The Rise of the On-Demand Workforce

Anindya Ghose

By Anindya Ghose

The future of crowdsourcing is unequivocally bright and we expect startups to increasingly embrace it in the coming years, especially for many mission-critical tasks.

By Anindya Ghose

The nature of work itself is dramatically changing due to the concept of an ‘on-demand’ workforce. Studies have predicted that up to 40% of the U.S. workforce population will be part of this ‘on-demand’ labor pool (contractors, freelancers and temp workers) within the next six years. The primary motivation for companies to crowdsource, whether for labor, design, ideas or funding, is to reduce costs in a challenging economic environment, as well as to harness the skills, collective knowledge and wisdom of the crowds to complement the skills of their employees. The typical approach is to allocate this activity to a specific online crowdsourcing platform be it in the form of collective creativity, distributed knowledge, cloud labor, contest, open innovation or crowdfunding. Examples of such platforms include Quirky, 99designs, uTest, Kaggle, Innocentive, Appirio and Indiegogo, amongst many others.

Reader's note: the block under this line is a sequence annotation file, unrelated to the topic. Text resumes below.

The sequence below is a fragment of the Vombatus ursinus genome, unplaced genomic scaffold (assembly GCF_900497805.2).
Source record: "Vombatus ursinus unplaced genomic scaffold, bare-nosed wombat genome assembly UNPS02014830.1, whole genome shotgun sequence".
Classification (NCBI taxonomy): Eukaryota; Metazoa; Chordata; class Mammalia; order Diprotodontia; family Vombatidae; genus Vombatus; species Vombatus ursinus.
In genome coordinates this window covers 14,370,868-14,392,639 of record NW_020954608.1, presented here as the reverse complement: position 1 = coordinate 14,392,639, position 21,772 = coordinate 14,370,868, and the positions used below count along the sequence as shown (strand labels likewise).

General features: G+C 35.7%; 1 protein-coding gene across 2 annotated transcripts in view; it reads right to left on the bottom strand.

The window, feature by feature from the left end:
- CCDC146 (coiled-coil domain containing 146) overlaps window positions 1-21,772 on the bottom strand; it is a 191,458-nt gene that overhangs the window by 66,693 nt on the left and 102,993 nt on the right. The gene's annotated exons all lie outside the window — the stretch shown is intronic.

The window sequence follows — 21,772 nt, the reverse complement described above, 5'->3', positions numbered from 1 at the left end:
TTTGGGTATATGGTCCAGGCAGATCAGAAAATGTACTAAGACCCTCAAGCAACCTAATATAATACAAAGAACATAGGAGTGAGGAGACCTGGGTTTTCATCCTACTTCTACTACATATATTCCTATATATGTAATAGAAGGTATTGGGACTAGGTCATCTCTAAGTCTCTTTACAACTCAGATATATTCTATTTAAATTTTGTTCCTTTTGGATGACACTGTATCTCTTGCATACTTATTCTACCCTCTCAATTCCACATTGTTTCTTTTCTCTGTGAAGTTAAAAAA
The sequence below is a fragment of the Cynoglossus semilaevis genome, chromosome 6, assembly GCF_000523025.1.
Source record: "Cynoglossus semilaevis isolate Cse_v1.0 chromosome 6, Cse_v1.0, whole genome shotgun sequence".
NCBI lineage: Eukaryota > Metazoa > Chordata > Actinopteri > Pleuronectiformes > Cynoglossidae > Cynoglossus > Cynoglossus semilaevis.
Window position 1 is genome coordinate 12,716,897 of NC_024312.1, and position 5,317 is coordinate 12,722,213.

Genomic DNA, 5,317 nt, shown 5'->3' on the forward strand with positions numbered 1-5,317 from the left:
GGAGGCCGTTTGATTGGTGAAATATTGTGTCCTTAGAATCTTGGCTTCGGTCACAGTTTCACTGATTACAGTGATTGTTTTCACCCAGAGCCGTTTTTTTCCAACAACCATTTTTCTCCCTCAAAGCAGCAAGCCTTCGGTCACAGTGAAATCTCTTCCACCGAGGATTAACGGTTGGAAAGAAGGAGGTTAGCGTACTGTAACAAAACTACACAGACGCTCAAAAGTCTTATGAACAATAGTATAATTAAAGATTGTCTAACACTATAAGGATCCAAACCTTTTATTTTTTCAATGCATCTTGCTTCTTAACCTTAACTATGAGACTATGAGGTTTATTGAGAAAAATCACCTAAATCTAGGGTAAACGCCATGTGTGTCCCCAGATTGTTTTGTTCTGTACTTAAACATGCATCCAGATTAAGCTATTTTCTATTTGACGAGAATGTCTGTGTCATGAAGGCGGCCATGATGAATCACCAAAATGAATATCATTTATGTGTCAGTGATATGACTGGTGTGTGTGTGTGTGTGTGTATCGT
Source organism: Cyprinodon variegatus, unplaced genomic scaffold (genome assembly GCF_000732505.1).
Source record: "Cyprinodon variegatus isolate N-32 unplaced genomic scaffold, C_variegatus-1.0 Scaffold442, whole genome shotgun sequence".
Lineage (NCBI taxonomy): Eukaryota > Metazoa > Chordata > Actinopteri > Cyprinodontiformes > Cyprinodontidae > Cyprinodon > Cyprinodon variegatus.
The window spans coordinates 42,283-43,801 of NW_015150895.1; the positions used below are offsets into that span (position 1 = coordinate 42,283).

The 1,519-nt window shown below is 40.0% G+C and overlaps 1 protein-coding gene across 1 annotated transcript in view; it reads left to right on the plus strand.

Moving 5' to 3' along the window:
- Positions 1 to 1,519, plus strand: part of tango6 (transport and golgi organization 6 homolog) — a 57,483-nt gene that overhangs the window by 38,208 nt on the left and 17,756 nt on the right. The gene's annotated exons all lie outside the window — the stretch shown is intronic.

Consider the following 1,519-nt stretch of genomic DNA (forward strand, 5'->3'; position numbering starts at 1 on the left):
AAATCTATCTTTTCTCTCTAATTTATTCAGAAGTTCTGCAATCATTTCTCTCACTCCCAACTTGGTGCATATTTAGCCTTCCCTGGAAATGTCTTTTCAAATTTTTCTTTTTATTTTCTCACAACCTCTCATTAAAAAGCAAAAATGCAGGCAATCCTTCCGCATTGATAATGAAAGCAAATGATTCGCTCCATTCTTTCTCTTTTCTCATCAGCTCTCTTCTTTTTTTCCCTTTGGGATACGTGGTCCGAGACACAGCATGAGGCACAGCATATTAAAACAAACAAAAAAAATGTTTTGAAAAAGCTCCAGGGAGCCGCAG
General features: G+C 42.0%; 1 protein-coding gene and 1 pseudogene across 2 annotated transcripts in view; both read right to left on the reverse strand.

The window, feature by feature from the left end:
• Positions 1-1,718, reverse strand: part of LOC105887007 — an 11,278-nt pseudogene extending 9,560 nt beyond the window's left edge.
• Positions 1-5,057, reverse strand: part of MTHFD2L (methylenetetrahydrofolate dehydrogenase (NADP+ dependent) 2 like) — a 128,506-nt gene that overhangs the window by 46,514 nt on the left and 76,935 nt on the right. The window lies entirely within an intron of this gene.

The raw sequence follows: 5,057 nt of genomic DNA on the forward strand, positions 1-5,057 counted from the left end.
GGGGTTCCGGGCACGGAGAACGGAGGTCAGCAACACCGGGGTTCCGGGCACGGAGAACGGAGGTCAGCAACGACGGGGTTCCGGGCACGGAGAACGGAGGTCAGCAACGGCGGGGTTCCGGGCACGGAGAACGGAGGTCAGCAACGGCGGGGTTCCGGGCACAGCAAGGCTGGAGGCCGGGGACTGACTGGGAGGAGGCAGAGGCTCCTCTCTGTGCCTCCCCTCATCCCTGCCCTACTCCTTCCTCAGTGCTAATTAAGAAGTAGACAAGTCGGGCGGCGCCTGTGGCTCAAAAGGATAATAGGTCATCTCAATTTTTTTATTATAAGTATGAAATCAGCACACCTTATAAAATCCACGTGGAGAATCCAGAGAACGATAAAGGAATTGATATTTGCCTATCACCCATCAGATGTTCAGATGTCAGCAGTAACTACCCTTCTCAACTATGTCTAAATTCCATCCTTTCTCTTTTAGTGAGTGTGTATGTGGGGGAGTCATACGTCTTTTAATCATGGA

However, crowdsourcing is not entirely a new concept. In the year 2000, the CEO of Goldcorp, Stan McEwen, shocked the gold industry with the Goldcorp Challenge. McEwen wanted new ideas of where to dig for gold, and he figured that if his employees couldn’t find the gold then someone else would be able to. By all means this was a blockbuster success. In all more than 110 sites were identified of which 50% were previously unknown to the company. Furthermore, more than 80% yielded significant gold reserves. What the Internet does is enable crowdsourcing on a scale and at a level of granularity that was previously unimaginable.

Today, small startups and massive enterprises alike have embraced crowdsourcing and co-creation to conducting smart business. New online platforms, such as oDesk and Elance, help businesses connect with individuals seeking software development opportunities and thus will pave the way for the virtual offices of tomorrow.

Read the full article as published the The Wall Street Journal.

Anindya Ghose is the Daniel P. Paduano Fellow, Robert L. & Dale Atkins Rosen Faculty Fellow, Associate Professor of Information, Operations and Management Sciences and Co-Director of the Center for Business Analytics.